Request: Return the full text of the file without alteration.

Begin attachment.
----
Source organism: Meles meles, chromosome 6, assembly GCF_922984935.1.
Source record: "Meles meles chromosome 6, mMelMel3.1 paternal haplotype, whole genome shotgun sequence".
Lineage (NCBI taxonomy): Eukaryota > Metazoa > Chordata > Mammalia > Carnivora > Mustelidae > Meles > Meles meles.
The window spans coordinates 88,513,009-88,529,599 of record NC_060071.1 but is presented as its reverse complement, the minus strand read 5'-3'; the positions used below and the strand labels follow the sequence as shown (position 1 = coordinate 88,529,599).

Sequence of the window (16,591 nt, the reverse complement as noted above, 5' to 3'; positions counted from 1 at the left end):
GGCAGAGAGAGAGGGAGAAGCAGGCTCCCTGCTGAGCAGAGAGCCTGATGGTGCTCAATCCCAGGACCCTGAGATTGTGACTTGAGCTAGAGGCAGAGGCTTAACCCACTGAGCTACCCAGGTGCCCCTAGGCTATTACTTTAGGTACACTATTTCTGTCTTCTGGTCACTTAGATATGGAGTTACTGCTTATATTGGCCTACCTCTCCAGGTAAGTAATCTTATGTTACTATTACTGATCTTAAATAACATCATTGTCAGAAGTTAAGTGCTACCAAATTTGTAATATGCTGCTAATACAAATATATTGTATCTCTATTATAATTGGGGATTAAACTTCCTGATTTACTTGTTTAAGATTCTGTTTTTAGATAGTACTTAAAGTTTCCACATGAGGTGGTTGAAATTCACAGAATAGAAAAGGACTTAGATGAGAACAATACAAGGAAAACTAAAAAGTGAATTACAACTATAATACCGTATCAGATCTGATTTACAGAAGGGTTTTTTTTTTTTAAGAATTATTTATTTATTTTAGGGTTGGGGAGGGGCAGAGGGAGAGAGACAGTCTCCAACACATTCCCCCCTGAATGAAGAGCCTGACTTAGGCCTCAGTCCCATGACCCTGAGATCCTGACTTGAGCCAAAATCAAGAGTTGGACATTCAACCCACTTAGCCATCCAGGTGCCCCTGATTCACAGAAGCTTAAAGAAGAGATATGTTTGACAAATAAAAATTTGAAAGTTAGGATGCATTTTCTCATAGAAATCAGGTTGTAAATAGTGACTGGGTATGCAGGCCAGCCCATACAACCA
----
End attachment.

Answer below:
Source organism: Meles meles, chromosome 6, assembly GCF_922984935.1.
Source record: "Meles meles chromosome 6, mMelMel3.1 paternal haplotype, whole genome shotgun sequence".
Lineage (NCBI taxonomy): Eukaryota > Metazoa > Chordata > Mammalia > Carnivora > Mustelidae > Meles > Meles meles.
The window spans coordinates 88,513,009-88,529,599 of record NC_060071.1 but is presented as its reverse complement, the minus strand read 5'-3'; the positions used below and the strand labels follow the sequence as shown (position 1 = coordinate 88,529,599).

Sequence of the window (16,591 nt, the reverse complement as noted above, 5' to 3'; positions counted from 1 at the left end):
GGCAGAGAGAGAGGGAGAAGCAGGCTCCCTGCTGAGCAGAGAGCCTGATGGTGCTCAATCCCAGGACCCTGAGATTGTGACTTGAGCTAGAGGCAGAGGCTTAACCCACTGAGCTACCCAGGTGCCCCTAGGCTATTACTTTAGGTACACTATTTCTGTCTTCTGGTCACTTAGATATGGAGTTACTGCTTATATTGGCCTACCTCTCCAGGTAAGTAATCTTATGTTACTATTACTGATCTTAAATAACATCATTGTCAGAAGTTAAGTGCTACCAAATTTGTAATATGCTGCTAATACAAATATATTGTATCTCTATTATAATTGGGGATTAAACTTCCTGATTTACTTGTTTAAGATTCTGTTTTTAGATAGTACTTAAAGTTTCCACATGAGGTGGTTGAAATTCACAGAATAGAAAAGGACTTAGATGAGAACAATACAAGGAAAACTAAAAAGTGAATTACAACTATAATACCGTATCAGATCTGATTTACAGAAGGGTTTTTTTTTTTTAAGAATTATTTATTTATTTTAGGGTTGGGGAGGGGCAGAGGGAGAGAGACAGTCTCCAACACATTCCCCCCTGAATGAAGAGCCTGACTTAGGCCTCAGTCCCATGACCCTGAGATCCTGACTTGAGCCAAAATCAAGAGTTGGACATTCAACCCACTTAGCCATCCAGGTGCCCCTGATTCACAGAAGCTTAAAGAAGAGATATGTTTGACAAATAAAAATTTGAAAGTTAGGATGCATTTTCTCATAGAAATCAGGTTGTAAATAGTGACTGGGTATGCAGGCCAGCCCATACAACCA